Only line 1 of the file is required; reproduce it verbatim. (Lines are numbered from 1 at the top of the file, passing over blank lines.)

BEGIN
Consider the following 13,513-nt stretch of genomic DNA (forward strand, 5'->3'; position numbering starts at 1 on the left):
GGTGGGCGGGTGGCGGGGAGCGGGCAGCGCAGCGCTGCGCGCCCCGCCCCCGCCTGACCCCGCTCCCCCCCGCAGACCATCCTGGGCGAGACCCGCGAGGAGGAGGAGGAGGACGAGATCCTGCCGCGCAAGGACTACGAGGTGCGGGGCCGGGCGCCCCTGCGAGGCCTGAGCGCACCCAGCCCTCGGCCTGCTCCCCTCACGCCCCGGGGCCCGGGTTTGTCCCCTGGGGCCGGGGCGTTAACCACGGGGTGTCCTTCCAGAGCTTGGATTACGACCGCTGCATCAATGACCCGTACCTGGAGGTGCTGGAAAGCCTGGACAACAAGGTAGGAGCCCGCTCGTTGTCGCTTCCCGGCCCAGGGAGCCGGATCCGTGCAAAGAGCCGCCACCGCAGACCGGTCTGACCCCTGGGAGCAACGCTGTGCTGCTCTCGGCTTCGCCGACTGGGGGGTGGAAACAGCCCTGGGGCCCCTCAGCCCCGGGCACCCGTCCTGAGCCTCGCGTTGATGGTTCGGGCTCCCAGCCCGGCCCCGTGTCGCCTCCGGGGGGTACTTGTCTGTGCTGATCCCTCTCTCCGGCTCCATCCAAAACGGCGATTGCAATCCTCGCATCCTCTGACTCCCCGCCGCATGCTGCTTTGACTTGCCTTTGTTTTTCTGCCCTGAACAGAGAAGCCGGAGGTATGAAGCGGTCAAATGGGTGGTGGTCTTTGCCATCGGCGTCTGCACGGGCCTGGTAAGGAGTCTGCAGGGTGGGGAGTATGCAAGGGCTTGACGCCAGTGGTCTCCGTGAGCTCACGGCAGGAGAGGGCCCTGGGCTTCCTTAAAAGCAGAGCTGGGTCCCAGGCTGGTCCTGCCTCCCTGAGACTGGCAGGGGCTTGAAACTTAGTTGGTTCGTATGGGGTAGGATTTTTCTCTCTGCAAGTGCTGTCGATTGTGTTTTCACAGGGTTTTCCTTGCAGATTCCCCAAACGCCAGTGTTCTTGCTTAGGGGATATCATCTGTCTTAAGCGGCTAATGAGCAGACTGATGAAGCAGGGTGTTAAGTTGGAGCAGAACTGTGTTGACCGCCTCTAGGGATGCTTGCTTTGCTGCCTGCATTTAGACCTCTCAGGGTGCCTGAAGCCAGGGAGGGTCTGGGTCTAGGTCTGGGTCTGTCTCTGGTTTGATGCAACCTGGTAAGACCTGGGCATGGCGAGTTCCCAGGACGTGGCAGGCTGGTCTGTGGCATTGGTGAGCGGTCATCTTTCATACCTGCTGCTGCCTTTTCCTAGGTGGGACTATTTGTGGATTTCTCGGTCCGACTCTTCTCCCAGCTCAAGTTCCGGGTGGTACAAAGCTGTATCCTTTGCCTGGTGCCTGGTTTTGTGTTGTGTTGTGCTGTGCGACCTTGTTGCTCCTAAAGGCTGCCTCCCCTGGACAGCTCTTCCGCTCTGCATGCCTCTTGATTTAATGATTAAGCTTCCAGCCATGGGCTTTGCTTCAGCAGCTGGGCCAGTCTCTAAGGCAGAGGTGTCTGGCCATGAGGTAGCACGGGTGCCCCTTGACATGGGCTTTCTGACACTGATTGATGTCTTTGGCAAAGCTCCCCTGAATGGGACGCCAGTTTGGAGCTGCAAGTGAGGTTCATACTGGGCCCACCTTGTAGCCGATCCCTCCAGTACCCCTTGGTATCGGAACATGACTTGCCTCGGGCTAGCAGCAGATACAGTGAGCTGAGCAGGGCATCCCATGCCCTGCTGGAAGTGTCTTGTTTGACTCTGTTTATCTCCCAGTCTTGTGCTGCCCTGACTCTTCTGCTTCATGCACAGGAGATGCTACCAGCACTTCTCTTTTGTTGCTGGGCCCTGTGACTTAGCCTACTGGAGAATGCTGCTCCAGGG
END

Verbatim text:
Consider the following 13,513-nt stretch of genomic DNA (forward strand, 5'->3'; position numbering starts at 1 on the left):